Movie Mayhem – Moana

Disney Animation has always been a roller coaster of a company, rising to the peaks of imagination for a few years only to dip into the valleys of banality for a few more, then returning to the top once again before dropping and… you get the idea. Before the most recent uptick in creativity, the last peak era was between 1989 and 1995, when some of the greatest Disney films outside of the original run of films were released (including Beauty and the Beast, Aladdin and The Lion King). Somewhere in the late-90s, though, Disney began to falter once again (yes, there were some decent films, but nothing on the scope of the previously listed behemoths), giving way to a much more creative endeavor known as Pixar, which stole every bit of Disney’s once dominant thunder, even as Disney distributed those very same Pixar films.

Moana — 2016; Directed by Ron Clements, John Musker, Don Hall and Chris Williams; Voices by Auli’i Cravalho, Dwayne Johnson, Rachel House, Temuera Morrison and Jemaine Clement

Lucky for us, Disney executives saw the writing on the wall and made one of the biggest, most important decisions they could have made at the time — they bought Pixar Animation outright in 2006 and gave creative control of both animation houses to Pixar founder John Lasseter. Since then, Disney animation studio has risen once again to become a powerhouse Uncle Walt would no doubt be proud of, generating a series of outstanding films, such as Bolt, Wreck-It-Ralph, Frozen, Tangled and their newest addition, Moana, a fun, high-spirited adventure that not only provides us a romantic story, it makes fun of itself with the glee of a company who’s first and only goal is to tell a great story while entertaining both kids and adults.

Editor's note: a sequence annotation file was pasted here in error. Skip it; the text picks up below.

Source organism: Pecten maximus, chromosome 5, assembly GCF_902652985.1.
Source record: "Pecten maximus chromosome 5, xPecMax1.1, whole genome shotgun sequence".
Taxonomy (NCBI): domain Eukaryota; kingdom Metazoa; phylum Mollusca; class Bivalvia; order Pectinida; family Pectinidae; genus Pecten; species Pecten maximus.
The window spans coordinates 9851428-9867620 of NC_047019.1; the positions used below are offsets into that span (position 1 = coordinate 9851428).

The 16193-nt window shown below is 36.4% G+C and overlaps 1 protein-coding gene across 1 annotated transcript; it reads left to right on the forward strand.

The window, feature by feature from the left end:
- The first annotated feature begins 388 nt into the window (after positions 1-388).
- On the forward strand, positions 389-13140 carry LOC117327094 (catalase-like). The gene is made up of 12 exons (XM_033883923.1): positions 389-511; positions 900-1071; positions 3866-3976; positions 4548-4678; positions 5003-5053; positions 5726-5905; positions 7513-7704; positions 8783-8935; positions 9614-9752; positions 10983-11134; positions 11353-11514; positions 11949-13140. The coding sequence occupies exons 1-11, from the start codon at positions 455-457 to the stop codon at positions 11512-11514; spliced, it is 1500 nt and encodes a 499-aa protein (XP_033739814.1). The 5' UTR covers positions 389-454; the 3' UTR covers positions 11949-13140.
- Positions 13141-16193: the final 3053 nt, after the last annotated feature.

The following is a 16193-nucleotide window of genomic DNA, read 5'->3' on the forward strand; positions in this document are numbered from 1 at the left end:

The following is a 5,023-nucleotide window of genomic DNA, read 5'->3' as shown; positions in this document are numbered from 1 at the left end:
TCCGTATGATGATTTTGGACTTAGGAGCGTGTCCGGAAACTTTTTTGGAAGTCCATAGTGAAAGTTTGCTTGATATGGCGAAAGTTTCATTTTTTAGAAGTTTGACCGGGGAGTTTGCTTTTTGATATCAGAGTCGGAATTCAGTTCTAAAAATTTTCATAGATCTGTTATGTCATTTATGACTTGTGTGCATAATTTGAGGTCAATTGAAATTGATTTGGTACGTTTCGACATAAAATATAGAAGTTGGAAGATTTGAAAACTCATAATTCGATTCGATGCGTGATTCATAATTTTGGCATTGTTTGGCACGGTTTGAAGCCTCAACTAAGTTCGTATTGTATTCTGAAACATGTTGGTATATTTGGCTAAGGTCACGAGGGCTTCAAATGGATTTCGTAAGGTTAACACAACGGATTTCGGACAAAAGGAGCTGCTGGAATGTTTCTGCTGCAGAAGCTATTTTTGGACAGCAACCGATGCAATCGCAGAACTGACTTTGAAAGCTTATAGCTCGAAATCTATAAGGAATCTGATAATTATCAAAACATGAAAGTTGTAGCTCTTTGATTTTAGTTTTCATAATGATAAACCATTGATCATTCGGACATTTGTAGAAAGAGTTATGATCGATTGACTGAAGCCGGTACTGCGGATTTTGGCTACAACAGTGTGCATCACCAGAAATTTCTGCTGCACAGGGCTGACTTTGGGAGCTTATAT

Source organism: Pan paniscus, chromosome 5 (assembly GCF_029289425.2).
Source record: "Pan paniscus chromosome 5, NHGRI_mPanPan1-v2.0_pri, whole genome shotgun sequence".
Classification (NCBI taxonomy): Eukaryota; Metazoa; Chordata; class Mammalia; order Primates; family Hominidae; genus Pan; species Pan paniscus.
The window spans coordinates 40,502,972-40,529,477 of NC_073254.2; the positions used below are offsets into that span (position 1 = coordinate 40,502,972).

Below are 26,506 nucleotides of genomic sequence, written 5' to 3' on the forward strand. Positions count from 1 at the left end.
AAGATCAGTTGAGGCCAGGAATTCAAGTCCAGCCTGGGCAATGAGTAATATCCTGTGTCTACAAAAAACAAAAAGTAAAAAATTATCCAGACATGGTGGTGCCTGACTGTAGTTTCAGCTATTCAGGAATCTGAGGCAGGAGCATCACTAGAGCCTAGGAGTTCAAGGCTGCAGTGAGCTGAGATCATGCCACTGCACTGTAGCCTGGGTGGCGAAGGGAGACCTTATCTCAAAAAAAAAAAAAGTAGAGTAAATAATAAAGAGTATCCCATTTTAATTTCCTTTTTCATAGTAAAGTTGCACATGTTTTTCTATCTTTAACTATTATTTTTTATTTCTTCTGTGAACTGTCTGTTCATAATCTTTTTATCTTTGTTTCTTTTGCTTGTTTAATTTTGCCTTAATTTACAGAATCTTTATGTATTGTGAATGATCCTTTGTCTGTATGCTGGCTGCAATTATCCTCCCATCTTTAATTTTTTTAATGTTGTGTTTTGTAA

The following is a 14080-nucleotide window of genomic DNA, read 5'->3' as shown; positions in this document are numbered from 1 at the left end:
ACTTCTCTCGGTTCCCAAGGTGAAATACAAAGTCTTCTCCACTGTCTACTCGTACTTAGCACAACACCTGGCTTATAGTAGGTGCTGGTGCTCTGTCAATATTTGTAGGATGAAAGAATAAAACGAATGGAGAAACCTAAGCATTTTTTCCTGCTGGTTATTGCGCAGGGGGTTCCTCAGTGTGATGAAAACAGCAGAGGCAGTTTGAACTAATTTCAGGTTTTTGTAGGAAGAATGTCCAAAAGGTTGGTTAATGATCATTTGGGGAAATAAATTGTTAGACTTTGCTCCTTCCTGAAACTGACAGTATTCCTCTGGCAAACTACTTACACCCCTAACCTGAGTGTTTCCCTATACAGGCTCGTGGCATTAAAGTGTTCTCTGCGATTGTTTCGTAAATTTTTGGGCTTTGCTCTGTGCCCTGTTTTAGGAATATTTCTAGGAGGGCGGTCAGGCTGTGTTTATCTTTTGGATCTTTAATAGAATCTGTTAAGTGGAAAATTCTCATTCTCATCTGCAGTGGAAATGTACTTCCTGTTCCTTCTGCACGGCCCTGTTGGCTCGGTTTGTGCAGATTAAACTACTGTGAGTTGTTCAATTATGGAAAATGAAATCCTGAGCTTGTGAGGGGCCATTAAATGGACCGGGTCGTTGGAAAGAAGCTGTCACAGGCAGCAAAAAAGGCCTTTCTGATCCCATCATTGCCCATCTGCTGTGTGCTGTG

Moana (voiced by newcomer Auli’i Cravalho) is the kind, beautiful young daughter of a Polynesian island tribe’s Chief Tui (Temuera Morrison). It is her duty to one day take over for her father as chief, but her mind is set more on exploring what’s beyond the reef, which Chief Tui has restricted anyone from doing — ever since he lost his friend to the dangers of the sea. Not only that, but there’s a local legend of a curse swarming the oceans, one started when the demigod Maui (Dwayne Johnson) stole the heart of what essentially amounts to Mother Earth. And, because of Maui’s actions, a dangerous evil lurks, slowly devouring the world of its resources. When this curse reaches the shore of Moana’s island, infecting the coconuts and wiping out all the fish, the ocean bestows the heart to Moana, who defies her father’s wishes to seek out Muai and return the heart to its rightful place.

A lot of the promotion for Moana revolved around Maui, and it makes sense — with Johnson providing the voice work, Maui brings strength to the film in the form of emotional levity. He’s a charismatic narcissist who’s quick with a joke while hiding a deeply rooted fear of being left alone and forgotten. In contrast, Cravalho approaches her voice work with a sweet, nurturing lightness, able to convey passion and courage in even the simplest of ways.